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Chiang, Sonnig S. W.; Schütz, Christian G. and Soyka, Michael (2002): Effects of irritability on craving before and after cue exposure in abstinent alcoholic inpatients: Experimental data on subjective response and heart rate. In: Neuropsychobiology, No. 3: pp. 150-160 [PDF, 126kB]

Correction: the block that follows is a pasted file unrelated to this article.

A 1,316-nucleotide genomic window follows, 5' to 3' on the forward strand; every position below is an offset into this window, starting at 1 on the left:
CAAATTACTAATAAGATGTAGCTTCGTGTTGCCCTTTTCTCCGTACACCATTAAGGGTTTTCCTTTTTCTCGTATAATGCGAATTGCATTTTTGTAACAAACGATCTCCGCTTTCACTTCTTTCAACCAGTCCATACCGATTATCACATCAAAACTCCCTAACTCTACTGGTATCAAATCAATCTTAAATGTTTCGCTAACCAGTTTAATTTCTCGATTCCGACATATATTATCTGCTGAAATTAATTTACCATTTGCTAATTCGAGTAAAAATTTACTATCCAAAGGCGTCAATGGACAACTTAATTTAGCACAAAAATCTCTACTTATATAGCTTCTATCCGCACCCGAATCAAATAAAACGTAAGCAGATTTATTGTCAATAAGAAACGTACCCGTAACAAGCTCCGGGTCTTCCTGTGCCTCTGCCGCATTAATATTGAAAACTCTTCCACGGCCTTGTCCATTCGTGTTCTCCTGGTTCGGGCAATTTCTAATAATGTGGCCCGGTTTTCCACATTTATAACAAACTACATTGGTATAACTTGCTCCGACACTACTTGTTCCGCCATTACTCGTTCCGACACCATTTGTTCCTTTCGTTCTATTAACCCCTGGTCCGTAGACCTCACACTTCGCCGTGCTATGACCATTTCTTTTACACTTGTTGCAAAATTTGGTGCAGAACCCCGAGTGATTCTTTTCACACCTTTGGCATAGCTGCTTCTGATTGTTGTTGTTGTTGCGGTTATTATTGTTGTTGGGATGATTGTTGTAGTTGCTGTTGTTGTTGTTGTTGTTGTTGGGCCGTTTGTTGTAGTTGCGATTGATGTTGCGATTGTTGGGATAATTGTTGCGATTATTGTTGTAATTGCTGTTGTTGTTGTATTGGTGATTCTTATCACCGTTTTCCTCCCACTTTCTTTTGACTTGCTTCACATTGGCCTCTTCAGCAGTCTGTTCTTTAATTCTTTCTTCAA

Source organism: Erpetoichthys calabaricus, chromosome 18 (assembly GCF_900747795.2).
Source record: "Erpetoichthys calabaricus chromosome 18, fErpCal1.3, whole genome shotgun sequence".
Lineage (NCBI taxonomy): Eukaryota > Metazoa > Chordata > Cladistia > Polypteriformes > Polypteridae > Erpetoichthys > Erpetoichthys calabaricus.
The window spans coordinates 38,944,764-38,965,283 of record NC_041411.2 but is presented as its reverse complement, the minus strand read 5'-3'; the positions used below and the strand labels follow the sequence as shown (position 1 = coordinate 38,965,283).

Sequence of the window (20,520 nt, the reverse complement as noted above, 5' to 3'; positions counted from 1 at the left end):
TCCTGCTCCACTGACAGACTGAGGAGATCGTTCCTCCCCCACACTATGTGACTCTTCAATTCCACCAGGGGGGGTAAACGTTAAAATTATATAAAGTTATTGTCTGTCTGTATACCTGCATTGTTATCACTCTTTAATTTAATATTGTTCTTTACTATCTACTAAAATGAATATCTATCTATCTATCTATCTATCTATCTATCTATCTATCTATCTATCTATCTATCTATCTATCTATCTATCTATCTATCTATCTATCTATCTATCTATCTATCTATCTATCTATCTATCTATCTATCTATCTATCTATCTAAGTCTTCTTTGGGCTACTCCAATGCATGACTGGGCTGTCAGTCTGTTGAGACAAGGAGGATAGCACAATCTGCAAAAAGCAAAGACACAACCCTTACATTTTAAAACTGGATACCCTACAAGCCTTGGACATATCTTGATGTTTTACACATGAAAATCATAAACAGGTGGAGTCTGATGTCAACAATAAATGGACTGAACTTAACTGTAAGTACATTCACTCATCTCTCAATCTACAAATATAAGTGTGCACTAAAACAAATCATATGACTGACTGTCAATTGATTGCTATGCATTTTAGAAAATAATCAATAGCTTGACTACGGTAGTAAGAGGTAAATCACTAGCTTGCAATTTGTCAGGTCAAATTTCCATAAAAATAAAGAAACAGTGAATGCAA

Objective: Irritability is often linked with problem drinking. The aim of this study is to examine the possible influence of irritability on craving induced by a cue-exposure paradigm. Methods: 30 male abstinent alcoholic inpatients of the Psychiatric Hospital of Munich University, Germany gave answers to a series of personality questionnaires. Results of this study concerning the impact of aggressivity on craving for alcohol has recently been published. In this study, the subjects were subdivided into a low- and a high-irritable group based on their scores on the irritability subscale of the Buss-Durkee Hostility Inventory and were exposed to alcohol cues. Craving was measured by means of the Alcohol Craving Questionnaire (ACQ) and Visual Analogue Scales (VAS). The heart rate was also assessed throughout the whole process. ANCOVA for repeated measurement was employed to evaluate the data - irritability disposition as the between-subject factor and the experimental manipulation (absence vs. presence of alcohol cues) as the within-subject factor. Results: Major findings are: (1) main effects of irritability on `emotionality', `purposefulness', and `expectancy' of the ACQ as well as on `craving for alcohol' of the VAS were significant; (2) cue exposure also exerted a significant main effect on I craving for alcohol' of the VAS and on the heart rate after the presentation of alcohol cues; (3) on `compulsivity' of the ACQ and `intention to alcohol intake' of the VAS; there was a significant interaction between irritability and cue exposure. The high-irritable alcoholics, compared with their statements in the baseline, tended to report a higher control over alcohol intake and a lower intention to alcohol use after cue exposure. However, after confrontation with alcohol stimuli, their low-irritable counterparts reported a much lower control and a slightly higher intention than they did in the baseline. Conclusions: The results of this study indicate that induced craving in hospitalized alcohol addicts probably varies with the magnitude of their irritability; it might make patients more aware of their vulnerability to alcohol, help them develop more differential coping strategies and improve medical therapy against alcohol craving. Copyright (C) 2002 S. Karger AG, Basel.

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